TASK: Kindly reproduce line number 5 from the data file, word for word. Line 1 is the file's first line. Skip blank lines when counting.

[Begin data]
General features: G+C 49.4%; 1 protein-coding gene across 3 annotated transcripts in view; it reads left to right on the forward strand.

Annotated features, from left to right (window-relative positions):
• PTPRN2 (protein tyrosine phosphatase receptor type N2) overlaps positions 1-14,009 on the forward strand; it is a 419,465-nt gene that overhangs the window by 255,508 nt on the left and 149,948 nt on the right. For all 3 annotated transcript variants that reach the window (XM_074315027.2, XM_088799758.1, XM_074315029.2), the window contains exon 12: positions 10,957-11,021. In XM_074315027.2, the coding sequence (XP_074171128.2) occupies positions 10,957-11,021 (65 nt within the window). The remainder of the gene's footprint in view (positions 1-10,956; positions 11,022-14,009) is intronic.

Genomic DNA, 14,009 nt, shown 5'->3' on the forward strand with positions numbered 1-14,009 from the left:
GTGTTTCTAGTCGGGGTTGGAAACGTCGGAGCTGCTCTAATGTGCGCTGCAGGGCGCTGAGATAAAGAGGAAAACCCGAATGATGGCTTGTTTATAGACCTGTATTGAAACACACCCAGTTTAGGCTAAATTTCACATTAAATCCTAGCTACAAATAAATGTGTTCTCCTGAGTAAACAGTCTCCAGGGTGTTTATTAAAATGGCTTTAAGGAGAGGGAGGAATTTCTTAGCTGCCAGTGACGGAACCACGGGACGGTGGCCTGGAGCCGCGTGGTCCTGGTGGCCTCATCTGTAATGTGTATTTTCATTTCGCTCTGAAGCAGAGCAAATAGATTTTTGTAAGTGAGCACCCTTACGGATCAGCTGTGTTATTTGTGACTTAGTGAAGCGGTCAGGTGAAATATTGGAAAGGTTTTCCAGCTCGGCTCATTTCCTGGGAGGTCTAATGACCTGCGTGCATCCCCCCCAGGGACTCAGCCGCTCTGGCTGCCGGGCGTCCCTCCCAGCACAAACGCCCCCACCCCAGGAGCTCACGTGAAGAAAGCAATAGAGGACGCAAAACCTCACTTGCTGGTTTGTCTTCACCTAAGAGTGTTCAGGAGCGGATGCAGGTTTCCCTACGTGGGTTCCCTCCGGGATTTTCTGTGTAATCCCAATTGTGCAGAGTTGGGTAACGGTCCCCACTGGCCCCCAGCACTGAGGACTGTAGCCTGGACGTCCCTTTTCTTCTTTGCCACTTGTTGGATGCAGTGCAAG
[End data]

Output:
GTGTTTCTAGTCGGGGTTGGAAACGTCGGAGCTGCTCTAATGTGCGCTGCAGGGCGCTGAGATAAAGAGGAAAACCCGAATGATGGCTTGTTTATAGACCTGTATTGAAACACACCCAGTTTAGGCTAAATTTCACATTAAATCCTAGCTACAAATAAATGTGTTCTCCTGAGTAAACAGTCTCCAGGGTGTTTATTAAAATGGCTTTAAGGAGAGGGAGGAATTTCTTAGCTGCCAGTGACGGAACCACGGGACGGTGGCCTGGAGCCGCGTGGTCCTGGTGGCCTCATCTGTAATGTGTATTTTCATTTCGCTCTGAAGCAGAGCAAATAGATTTTTGTAAGTGAGCACCCTTACGGATCAGCTGTGTTATTTGTGACTTAGTGAAGCGGTCAGGTGAAATATTGGAAAGGTTTTCCAGCTCGGCTCATTTCCTGGGAGGTCTAATGACCTGCGTGCATCCCCCCCAGGGACTCAGCCGCTCTGGCTGCCGGGCGTCCCTCCCAGCACAAACGCCCCCACCCCAGGAGCTCACGTGAAGAAAGCAATAGAGGACGCAAAACCTCACTTGCTGGTTTGTCTTCACCTAAGAGTGTTCAGGAGCGGATGCAGGTTTCCCTACGTGGGTTCCCTCCGGGATTTTCTGTGTAATCCCAATTGTGCAGAGTTGGGTAACGGTCCCCACTGGCCCCCAGCACTGAGGACTGTAGCCTGGACGTCCCTTTTCTTCTTTGCCACTTGTTGGATGCAGTGCAAG